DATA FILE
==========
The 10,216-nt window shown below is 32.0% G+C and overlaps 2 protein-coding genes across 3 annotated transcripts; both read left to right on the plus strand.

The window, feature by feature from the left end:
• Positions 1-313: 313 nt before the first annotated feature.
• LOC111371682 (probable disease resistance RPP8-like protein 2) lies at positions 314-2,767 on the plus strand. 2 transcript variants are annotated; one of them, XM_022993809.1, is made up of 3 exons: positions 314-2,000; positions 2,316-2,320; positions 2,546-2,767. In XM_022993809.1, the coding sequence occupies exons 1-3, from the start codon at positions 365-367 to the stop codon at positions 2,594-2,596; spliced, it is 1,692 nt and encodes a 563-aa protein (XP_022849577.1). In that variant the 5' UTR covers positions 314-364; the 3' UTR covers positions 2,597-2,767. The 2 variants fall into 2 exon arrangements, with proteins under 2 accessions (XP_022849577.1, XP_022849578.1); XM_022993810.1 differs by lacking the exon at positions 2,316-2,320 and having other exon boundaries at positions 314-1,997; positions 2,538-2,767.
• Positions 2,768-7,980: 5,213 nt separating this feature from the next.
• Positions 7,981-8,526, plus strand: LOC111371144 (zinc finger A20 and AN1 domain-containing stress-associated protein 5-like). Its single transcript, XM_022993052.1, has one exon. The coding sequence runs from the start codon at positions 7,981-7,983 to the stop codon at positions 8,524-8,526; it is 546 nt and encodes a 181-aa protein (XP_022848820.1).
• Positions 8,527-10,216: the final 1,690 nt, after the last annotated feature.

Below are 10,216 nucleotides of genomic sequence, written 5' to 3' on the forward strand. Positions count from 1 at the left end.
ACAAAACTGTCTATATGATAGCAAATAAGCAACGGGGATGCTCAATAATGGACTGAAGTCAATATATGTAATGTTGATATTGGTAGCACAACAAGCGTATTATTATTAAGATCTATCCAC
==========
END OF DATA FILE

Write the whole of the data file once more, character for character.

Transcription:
The 10,216-nt window shown below is 32.0% G+C and overlaps 2 protein-coding genes across 3 annotated transcripts; both read left to right on the plus strand.

The window, feature by feature from the left end:
• Positions 1-313: 313 nt before the first annotated feature.
• LOC111371682 (probable disease resistance RPP8-like protein 2) lies at positions 314-2,767 on the plus strand. 2 transcript variants are annotated; one of them, XM_022993809.1, is made up of 3 exons: positions 314-2,000; positions 2,316-2,320; positions 2,546-2,767. In XM_022993809.1, the coding sequence occupies exons 1-3, from the start codon at positions 365-367 to the stop codon at positions 2,594-2,596; spliced, it is 1,692 nt and encodes a 563-aa protein (XP_022849577.1). In that variant the 5' UTR covers positions 314-364; the 3' UTR covers positions 2,597-2,767. The 2 variants fall into 2 exon arrangements, with proteins under 2 accessions (XP_022849577.1, XP_022849578.1); XM_022993810.1 differs by lacking the exon at positions 2,316-2,320 and having other exon boundaries at positions 314-1,997; positions 2,538-2,767.
• Positions 2,768-7,980: 5,213 nt separating this feature from the next.
• Positions 7,981-8,526, plus strand: LOC111371144 (zinc finger A20 and AN1 domain-containing stress-associated protein 5-like). Its single transcript, XM_022993052.1, has one exon. The coding sequence runs from the start codon at positions 7,981-7,983 to the stop codon at positions 8,524-8,526; it is 546 nt and encodes a 181-aa protein (XP_022848820.1).
• Positions 8,527-10,216: the final 1,690 nt, after the last annotated feature.

Below are 10,216 nucleotides of genomic sequence, written 5' to 3' on the forward strand. Positions count from 1 at the left end.
ACAAAACTGTCTATATGATAGCAAATAAGCAACGGGGATGCTCAATAATGGACTGAAGTCAATATATGTAATGTTGATATTGGTAGCACAACAAGCGTATTATTATTAAGATCTATCCAC